A student’s typical study plan may save all the work to the last minute, hoping to get a 100% on a practice test the night before so they feel ready for the actual exam the next day. Students should plan for a buffer between the practice test and the real event (you may have heard of this strategy called spaced repetition). This buffer time will reduce the likelihood of forgetting important information (sleep is an important part of memory) and allows for more time to analyze mistakes and review challenging concepts.

“Knowing” Means Being Able To Explain

Active study strategies are essential. Students might think they know a concept through a passive review of their notes, but they can’t be sure they have mastered it until they can explain it in some way — verbally, written, or otherwise. This is one reason note-taking strategies are so important. A strong study plan includes opportunities for students to actively explain what they are studying, either out loud to themselves, to a fellow student, or even to a parent or guardian. The act of explaining is a great check for understanding and ensures that the student is ready to explain their thinking on the test.

What study tips from this article do you think are the most useful? What other study habits do you find work best for your students? Let us know in the comments!

  • Elizabeth Ross, M.A., SMARTS Media Manager

SMARTS Executive Function Curriculum: smarts-ef.org

Research Institute for Learning and Development: researchild.org

The Institute for Learning and Development: ildlex.org

Homeschooling: Building Executive Function Strategies, Part 2

Homeschooling is an ideal environment to address the executive function demands of both the home and school setting. Here are a few practical strategies for integrating executive function into homeschool teaching. (For more ideas, check out part 1 of this blog.)

Adapt Executive Function Strategies between Settings

As a homeschool teacher, you can help your child deepen their understanding of strategy use by applying strategies introduced in an academic setting to the home setting, and vice versa. For example, the strategy your child learns to estimate and prioritize their homework can be used to plan a weekend trip. Likewise, organizational strategies can be used for a bedroom closet or a homeschool workspace.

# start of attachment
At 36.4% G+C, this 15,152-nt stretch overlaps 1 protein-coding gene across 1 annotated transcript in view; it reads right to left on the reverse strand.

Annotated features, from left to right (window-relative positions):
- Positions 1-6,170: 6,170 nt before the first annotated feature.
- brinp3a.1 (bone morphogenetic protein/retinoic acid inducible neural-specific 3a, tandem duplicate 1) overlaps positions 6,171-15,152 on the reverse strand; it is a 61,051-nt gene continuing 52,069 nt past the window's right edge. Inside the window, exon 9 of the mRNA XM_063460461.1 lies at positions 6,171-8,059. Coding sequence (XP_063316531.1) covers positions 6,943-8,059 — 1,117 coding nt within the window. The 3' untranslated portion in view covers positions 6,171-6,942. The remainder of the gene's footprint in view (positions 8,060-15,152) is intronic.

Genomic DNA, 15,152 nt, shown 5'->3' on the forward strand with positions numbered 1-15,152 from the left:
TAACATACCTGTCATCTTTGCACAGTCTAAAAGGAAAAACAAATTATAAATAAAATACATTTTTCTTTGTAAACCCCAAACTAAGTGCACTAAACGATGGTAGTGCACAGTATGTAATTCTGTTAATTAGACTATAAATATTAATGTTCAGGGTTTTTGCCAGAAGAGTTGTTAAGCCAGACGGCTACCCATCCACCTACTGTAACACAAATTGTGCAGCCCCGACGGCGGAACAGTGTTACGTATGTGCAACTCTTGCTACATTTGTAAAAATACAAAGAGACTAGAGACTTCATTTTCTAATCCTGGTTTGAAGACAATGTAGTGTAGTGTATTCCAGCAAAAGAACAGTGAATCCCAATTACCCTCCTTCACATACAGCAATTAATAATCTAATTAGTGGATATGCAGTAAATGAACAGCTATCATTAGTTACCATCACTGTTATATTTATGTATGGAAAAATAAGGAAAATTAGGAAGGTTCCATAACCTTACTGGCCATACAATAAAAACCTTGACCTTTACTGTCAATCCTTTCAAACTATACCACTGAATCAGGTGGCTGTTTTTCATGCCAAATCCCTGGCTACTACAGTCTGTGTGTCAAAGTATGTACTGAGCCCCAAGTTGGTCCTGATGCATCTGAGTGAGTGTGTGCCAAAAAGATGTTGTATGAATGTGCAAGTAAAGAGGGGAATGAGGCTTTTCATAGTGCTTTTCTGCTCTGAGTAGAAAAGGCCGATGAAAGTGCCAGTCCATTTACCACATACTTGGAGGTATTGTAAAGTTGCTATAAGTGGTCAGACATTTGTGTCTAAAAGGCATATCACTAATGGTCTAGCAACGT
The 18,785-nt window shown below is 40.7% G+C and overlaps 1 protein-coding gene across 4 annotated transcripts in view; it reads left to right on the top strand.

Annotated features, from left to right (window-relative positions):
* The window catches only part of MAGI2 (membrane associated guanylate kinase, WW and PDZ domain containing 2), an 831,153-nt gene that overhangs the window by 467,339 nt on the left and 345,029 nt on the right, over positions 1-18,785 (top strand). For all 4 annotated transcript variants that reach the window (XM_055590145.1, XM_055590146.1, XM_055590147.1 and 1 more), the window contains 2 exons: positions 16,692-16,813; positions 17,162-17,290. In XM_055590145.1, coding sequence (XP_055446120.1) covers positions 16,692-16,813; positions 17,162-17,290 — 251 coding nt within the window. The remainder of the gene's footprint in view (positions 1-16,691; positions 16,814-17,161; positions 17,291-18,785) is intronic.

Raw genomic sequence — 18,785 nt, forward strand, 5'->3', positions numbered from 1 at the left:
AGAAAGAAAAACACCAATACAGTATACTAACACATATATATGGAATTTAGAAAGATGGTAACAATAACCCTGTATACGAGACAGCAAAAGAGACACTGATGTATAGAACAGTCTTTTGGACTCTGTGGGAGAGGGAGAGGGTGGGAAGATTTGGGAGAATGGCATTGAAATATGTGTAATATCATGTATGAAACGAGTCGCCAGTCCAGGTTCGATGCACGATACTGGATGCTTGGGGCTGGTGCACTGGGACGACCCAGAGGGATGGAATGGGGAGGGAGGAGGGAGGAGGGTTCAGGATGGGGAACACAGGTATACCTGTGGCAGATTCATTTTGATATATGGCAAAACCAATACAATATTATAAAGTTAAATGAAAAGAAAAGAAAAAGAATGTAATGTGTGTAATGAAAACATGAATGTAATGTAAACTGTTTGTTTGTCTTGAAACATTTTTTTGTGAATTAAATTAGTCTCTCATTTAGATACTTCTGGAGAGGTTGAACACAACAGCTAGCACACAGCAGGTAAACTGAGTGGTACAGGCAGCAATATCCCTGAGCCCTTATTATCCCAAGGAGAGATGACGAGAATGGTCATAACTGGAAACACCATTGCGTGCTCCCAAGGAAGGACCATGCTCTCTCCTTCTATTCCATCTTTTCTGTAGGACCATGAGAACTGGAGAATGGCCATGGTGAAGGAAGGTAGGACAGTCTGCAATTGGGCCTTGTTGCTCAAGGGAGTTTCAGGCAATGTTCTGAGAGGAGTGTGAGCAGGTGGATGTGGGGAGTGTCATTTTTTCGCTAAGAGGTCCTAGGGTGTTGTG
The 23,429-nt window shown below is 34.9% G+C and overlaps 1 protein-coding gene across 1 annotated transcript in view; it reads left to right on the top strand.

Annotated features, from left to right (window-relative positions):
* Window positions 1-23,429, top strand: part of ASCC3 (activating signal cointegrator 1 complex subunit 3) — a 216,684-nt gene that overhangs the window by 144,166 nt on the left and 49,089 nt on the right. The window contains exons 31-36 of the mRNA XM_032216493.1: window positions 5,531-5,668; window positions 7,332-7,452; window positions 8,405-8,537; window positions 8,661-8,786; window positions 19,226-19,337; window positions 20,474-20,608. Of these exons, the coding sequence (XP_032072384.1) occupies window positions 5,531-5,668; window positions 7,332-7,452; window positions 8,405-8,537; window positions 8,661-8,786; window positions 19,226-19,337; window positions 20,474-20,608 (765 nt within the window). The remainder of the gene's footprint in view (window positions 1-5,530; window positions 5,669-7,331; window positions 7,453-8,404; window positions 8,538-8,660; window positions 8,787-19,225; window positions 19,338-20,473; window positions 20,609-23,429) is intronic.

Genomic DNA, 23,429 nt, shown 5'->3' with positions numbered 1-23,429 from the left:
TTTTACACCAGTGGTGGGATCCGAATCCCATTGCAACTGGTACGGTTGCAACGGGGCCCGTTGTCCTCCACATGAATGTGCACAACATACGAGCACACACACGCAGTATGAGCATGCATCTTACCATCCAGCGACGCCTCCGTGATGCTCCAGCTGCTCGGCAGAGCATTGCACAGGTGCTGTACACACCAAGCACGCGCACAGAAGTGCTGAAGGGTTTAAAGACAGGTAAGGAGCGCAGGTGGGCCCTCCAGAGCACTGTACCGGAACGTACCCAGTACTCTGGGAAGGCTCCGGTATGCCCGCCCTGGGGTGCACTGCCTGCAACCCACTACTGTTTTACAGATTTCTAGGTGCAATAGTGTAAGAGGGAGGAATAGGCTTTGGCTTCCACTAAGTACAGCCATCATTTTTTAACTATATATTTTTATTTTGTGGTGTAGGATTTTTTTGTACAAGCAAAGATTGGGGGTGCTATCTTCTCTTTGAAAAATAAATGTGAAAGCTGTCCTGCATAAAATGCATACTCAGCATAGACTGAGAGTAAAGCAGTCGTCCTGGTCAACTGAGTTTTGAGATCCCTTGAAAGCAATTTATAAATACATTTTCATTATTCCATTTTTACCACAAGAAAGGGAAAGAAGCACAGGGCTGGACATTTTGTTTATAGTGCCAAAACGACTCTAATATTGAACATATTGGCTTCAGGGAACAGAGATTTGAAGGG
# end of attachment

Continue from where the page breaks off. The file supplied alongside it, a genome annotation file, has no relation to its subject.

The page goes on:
Create Opportunities for Strategy Use

Since you are both teacher and parent, you have the opportunity to make time to help your child practice using executive function strategies and reflect on how effective the strategy was. Homeschool parents also have unique insight into the level of support that is necessary. For example, you can step back from planning your homeschool day and ask your child to take the lead. Provide support by adjusting the steps in a project to where your child can handle breaking it down and scheduling it for completion. You can offer calendars and other resources in the environment and then urge your child to use the tools available. These purposeful opportunities ensure that your child can successfully apply the strategies they are learning.

Role Model Your Own Strategy Use

One of the most important teaching strategies you can use to build executive functioning in your child is to role model when you are using your own executive function. (This true for both homeschool teacher and parent roles.)

Kids greatly underestimate the time parents and teachers spend doing tasks that require executive function processes. When students see parents and teachers, and parent-teachers, using strategies, they understand that even adults face executive function demands and need strategies to be successful. Share the strategies you rely on, such as your menu planning and agenda book, lesson plan schedule, and grading process. Make executive function visible and part of your daily conversation.